The federal opposition has criticised the government and the Victorian government for not doing enough in the short-term to prevent energy prices spiking.
A proposed capacity mechanism is being discussed by state and territory energy ministers as a tool to ensure reliability of power supply amid an unprecedented period of transition but it will not come into effect until 2025.
Coal and gas – as well as renewable power technology – would be eligible for payments, with the market operator responsible for forecasting, buying enough capacity and determining demand.
Liberal senator James Paterson says the government needs to take responsibility for any blackouts that happen on its watch after Victorian Premier Dan Andrews ruled out including fossil fuels in the capacity mechanism.
The Energy Security Board moved to include coal and gas in the mechanism to shore up supply while the country transitions to renewables.
“It’s a very big call by Victoria to say that they can get through this winter without any blackouts without relying on any incentive payments at all to bring more gas or coal into the system, and it’s a very big call by (Energy Minister) Chris Bowen to let them get away with it,” he told Sky News.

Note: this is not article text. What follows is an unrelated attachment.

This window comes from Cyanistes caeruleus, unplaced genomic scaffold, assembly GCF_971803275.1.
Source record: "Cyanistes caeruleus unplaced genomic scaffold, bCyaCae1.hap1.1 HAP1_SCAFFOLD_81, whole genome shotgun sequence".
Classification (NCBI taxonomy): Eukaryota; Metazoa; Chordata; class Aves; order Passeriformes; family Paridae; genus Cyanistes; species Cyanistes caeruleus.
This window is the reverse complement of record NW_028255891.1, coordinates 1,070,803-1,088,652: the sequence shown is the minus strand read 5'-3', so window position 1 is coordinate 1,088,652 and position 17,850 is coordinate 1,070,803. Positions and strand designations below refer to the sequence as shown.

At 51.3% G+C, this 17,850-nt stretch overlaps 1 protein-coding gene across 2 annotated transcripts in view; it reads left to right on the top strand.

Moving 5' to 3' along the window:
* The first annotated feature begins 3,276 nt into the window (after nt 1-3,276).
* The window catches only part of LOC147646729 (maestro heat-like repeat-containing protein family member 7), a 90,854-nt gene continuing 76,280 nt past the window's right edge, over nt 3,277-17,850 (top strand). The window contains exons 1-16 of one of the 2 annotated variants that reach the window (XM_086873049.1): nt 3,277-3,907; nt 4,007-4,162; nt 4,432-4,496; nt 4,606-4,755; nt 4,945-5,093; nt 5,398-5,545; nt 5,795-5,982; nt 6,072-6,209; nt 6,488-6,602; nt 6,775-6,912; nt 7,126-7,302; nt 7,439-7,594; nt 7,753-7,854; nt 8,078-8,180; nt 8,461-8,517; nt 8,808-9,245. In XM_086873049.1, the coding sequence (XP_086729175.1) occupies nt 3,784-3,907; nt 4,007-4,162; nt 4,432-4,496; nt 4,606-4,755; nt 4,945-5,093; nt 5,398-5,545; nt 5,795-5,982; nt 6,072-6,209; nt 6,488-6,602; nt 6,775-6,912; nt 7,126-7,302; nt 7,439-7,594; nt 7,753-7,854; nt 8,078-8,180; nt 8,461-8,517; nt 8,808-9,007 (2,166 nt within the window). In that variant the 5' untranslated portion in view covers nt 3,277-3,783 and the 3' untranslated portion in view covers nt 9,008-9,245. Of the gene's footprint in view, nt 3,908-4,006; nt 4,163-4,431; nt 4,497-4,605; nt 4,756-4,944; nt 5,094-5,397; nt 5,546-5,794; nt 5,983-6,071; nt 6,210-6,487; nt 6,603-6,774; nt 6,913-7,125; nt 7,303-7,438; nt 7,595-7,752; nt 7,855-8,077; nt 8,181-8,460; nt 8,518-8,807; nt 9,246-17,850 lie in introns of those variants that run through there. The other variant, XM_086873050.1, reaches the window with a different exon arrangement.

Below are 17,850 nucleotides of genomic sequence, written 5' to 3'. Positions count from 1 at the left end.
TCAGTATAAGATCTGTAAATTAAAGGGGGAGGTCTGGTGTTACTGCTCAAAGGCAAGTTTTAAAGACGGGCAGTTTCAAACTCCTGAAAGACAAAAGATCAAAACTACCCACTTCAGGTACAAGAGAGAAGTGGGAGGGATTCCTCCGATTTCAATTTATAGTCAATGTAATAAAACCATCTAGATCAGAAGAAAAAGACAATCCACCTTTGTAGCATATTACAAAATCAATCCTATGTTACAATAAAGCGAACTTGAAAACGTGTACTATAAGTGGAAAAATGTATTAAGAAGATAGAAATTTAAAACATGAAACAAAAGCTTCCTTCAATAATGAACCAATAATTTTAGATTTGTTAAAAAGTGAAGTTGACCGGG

Labor MP Peter Khalil hit back at the Liberals, saying the current strain on the power grid was a legacy of nine years of underinvestment in renewable energy.
“The reality is this, the government has had to act because nothing was done for nine long years. It was a complete mess,” Mr Khalil told Sky News.
But Senator Paterson said the incoming prime minister had all the information available when he took over the job when he promised power bills would be reduced by $275 under his watch.
“It’s all very well and good to blame your predecessors but if there are blackouts on his watch, Anthony Albanese has to take responsibility for that,” he said.
“He knew everything he needed to know about the state of the electricity market a few weeks ago … and yet he’s already walking away from that commitment.”
The government is aiming to have 82 per cent renewables powering the energy market by 2030, and recently updated Australia’s emissions target with the United Nations.